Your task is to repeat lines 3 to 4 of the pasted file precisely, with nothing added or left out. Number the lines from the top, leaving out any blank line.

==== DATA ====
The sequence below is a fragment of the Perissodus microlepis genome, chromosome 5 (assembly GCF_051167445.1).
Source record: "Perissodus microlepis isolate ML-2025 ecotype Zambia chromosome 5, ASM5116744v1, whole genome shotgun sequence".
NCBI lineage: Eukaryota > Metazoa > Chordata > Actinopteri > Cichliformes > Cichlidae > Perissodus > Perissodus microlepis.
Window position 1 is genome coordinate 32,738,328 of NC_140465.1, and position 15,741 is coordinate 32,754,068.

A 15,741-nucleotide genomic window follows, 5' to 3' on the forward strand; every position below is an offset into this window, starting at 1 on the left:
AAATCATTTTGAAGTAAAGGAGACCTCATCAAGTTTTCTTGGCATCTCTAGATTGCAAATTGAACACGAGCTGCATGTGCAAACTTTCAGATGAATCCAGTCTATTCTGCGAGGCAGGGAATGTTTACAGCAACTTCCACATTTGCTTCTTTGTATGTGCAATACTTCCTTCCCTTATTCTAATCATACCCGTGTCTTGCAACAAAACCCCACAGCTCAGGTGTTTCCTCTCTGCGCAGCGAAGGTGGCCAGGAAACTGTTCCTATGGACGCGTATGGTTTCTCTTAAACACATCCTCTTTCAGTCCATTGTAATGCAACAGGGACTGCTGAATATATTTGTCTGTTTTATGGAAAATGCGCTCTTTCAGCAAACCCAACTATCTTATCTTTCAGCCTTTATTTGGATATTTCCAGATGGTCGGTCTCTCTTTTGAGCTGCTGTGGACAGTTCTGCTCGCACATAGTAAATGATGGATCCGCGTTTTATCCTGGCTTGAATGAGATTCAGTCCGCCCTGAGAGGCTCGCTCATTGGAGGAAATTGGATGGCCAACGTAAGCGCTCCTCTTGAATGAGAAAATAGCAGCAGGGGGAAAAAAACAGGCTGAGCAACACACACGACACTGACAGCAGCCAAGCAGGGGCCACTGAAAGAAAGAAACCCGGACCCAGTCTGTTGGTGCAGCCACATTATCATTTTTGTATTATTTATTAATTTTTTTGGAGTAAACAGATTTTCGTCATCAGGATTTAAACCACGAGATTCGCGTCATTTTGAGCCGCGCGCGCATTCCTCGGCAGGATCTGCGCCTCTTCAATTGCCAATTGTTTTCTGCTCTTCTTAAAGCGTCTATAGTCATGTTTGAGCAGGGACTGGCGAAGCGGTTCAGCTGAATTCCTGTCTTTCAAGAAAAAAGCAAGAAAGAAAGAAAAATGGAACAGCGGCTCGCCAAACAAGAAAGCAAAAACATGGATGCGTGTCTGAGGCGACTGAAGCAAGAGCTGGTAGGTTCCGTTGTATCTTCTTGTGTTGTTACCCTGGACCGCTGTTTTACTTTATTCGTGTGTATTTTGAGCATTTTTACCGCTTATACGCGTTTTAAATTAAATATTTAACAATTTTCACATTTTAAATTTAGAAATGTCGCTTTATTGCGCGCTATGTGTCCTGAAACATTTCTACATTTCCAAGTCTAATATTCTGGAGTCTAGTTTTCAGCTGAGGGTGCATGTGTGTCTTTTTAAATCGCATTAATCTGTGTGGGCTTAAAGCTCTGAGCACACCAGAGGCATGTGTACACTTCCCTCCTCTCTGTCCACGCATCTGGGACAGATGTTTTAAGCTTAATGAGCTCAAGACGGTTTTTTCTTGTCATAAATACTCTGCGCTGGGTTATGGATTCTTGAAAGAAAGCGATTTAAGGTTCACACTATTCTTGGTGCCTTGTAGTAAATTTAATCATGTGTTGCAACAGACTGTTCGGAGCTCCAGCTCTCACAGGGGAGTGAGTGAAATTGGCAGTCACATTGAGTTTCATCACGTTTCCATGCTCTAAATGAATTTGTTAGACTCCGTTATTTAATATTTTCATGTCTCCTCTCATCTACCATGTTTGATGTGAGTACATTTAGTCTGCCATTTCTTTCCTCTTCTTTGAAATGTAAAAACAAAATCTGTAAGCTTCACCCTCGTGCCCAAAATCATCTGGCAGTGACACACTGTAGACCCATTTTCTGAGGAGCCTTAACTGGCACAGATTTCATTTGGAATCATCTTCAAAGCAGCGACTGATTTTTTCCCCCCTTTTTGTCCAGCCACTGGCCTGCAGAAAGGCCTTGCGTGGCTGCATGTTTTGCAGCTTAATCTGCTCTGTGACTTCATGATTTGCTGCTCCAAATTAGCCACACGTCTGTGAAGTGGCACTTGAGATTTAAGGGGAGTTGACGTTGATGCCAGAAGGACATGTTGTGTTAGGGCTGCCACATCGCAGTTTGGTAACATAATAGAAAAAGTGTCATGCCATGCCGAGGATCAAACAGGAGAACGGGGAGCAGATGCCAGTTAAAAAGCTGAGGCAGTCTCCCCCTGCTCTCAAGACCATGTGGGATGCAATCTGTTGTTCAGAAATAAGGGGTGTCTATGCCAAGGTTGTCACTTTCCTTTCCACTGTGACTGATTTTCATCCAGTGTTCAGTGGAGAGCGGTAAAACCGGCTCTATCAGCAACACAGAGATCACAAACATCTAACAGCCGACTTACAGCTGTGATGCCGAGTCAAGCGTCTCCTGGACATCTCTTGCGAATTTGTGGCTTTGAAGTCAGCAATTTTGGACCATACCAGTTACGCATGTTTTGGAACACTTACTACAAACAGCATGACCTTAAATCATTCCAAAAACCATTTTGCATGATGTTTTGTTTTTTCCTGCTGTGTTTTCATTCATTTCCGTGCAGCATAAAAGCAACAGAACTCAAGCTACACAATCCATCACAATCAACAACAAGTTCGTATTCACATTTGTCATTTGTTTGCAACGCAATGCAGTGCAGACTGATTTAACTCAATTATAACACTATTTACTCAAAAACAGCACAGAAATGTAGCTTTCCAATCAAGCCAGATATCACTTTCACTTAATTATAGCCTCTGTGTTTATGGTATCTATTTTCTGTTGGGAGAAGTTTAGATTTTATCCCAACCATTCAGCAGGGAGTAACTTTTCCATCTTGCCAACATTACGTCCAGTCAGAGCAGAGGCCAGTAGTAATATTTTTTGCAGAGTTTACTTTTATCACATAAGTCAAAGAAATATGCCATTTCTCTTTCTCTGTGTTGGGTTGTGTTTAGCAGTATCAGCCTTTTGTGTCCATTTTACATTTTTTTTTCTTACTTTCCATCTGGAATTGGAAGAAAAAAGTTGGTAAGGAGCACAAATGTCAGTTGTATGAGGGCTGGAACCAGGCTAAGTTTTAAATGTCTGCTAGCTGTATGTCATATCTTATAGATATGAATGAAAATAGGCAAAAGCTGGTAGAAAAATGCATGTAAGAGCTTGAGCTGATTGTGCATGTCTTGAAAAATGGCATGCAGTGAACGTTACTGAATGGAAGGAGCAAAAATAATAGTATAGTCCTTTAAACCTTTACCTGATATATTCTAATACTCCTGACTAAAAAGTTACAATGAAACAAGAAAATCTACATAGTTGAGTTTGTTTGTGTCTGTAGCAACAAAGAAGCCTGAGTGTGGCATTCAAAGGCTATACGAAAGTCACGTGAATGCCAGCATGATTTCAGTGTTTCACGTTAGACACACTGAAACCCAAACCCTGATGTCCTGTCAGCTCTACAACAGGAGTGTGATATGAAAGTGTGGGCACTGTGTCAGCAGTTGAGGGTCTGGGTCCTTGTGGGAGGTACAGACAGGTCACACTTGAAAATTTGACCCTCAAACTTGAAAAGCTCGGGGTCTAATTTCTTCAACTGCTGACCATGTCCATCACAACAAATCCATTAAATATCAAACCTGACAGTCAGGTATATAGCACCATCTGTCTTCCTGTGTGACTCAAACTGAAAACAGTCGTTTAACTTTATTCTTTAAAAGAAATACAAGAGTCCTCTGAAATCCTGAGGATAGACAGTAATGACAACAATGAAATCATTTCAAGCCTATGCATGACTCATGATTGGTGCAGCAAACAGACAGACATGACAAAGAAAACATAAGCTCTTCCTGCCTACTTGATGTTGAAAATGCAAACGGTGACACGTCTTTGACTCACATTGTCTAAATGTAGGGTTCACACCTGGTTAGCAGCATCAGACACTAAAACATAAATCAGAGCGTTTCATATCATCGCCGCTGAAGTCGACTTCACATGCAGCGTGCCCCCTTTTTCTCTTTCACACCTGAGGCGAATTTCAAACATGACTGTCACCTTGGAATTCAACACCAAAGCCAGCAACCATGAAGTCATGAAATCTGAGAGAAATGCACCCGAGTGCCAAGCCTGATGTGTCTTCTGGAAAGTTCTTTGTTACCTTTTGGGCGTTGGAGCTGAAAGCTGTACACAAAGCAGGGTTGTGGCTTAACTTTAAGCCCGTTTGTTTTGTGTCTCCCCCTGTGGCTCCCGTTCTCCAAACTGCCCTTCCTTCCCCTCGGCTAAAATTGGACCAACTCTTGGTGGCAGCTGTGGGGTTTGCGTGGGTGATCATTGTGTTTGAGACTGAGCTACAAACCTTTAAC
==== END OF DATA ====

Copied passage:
NCBI lineage: Eukaryota > Metazoa > Chordata > Actinopteri > Cichliformes > Cichlidae > Perissodus > Perissodus microlepis.
Window position 1 is genome coordinate 32,738,328 of NC_140465.1, and position 15,741 is coordinate 32,754,068.